Forrester analyst Maribel Lopez says many businesses are moving from managing users and devices based on the department they work in to looking at the different roles within a company; "People are starting to think about how to change policies to what is the kind of role and what applications might they have access to, maybe even rolling it all the way back into the directory."

You need to find out whether users are reporting lost and stolen devices quickly enough. The natural tendency is to hope the handset will turn up somewhere but waiting to report the issue means that the device might already have been compromised before you can send the command to wipe it remotely - or it might have run out of battery, so the remote wipe won't happen. "People don't like the notion of you wiping their device so they don't report it lost," Lopez warns. "You have to give people incentives to report, that can be anything from a cash reward or a better handset." Locking the device remotely and allowing 24 hours grace before wiping it is a good balance between enforcing security and alienating users. At the other extreme, make sure employees know what the policy is for replacing elderly devices or you may find they're losing or breaking functional devices to get newer hardware.

Once you know what devices you already have to deal with and the business has decided who should have access to what information and in what circumstances (a DSL or 3G phone connection can be safer than the same user connecting using an unknown hotspot or in an Internet cafe), you can consider both your preferred hardware and how you'll deal with devices that aren't on the list.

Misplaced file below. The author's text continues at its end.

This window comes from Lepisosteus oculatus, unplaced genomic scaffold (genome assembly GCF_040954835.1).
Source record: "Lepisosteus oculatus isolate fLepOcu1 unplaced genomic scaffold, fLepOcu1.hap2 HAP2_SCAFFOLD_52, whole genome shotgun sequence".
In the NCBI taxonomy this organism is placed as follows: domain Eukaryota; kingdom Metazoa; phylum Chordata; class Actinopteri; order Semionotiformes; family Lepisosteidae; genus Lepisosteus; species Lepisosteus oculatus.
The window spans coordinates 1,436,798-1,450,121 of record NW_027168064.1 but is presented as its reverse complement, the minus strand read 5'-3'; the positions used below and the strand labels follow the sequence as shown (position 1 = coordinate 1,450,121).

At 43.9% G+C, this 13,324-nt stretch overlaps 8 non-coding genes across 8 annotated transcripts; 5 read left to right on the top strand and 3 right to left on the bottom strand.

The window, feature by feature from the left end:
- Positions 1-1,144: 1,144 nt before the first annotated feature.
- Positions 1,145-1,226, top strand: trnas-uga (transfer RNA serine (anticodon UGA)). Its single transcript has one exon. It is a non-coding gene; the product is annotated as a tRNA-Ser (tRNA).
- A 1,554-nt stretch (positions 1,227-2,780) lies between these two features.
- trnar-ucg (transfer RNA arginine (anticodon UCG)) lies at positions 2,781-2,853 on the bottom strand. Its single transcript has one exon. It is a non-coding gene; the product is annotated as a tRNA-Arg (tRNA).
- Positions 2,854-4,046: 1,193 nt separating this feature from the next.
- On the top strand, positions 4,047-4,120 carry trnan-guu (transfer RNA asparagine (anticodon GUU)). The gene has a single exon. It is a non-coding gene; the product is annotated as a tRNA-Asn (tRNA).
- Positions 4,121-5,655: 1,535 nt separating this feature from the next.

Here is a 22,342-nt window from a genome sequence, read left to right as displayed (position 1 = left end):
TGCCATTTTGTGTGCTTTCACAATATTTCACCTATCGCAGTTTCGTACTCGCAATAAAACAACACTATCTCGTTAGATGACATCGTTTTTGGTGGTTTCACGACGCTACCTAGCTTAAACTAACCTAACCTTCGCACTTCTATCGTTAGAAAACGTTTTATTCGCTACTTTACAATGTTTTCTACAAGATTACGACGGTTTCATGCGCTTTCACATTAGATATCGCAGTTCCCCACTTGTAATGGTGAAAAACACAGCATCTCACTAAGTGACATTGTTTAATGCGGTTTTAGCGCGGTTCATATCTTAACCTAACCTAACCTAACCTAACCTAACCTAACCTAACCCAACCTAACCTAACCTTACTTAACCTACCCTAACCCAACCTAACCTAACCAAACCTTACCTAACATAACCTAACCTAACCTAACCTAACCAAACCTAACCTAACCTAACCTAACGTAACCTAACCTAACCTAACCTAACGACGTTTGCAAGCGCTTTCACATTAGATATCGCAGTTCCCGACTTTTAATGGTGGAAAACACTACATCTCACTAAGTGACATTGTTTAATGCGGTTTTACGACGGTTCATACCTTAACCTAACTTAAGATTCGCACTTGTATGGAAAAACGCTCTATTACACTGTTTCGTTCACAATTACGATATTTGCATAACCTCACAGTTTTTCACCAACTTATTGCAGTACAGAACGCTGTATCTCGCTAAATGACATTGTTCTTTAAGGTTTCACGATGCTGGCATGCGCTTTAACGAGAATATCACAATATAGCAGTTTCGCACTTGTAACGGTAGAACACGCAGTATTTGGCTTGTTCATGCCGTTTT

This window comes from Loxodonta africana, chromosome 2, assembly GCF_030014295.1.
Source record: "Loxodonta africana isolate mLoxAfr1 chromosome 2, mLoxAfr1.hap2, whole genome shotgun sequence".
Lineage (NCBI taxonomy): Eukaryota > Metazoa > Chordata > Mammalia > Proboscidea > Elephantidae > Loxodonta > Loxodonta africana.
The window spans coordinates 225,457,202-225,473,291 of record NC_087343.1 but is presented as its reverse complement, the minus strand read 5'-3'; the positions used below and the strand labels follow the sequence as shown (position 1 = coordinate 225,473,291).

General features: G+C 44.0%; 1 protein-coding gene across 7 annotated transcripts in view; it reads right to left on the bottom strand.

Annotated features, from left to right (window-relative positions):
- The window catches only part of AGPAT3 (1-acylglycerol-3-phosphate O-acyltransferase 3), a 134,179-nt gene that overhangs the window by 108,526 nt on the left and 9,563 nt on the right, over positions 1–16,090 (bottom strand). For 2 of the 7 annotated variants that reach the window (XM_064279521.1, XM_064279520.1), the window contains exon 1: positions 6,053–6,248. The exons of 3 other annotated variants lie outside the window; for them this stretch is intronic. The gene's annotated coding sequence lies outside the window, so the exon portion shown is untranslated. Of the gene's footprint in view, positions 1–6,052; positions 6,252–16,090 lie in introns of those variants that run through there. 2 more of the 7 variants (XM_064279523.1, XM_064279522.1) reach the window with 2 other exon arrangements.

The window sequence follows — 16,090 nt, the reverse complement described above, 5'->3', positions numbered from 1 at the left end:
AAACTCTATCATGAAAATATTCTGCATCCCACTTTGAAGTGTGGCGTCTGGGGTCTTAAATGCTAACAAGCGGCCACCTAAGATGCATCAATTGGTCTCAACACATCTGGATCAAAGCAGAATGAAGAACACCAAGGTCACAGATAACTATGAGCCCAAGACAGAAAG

There are more issues than just choosing which mobile operating system to support, and best practice is to support a mix of devices. Lopez suggests two models of notebook PC, one type of mobile data card, two styles of smartphone and a Qwerty or touch-screen handheld but the policy also needs to take into account other mobile technology - think about how you will handle GPS, RFID tags and sensors and USB-connected entertainment devices with storage.

Mary Branscombe

Mary is a freelance business technology journalist who has written for the likes of ITPro, CIO, ZDNet, TechRepublic, The New Stack, The Register, and many other online titles, as well as national publications like the Guardian and Financial Times. She has also held editor positions at AOL’s online technology channel, PC Plus, IT Expert, and Program Now. In her career spanning more than three decades, the Oxford University-educated journalist has seen and covered the development of the technology industry through many of its most significant stages.

Mary has experience in almost all areas of technology but specialises in all things Microsoft and has written two books on Windows 8. She also has extensive expertise in consumer hardware and cloud services - mobile phones to mainframes. Aside from reporting on the latest technology news and trends, and developing whitepapers for a range of industry clients, Mary also writes short technology mysteries and publishes them through Amazon.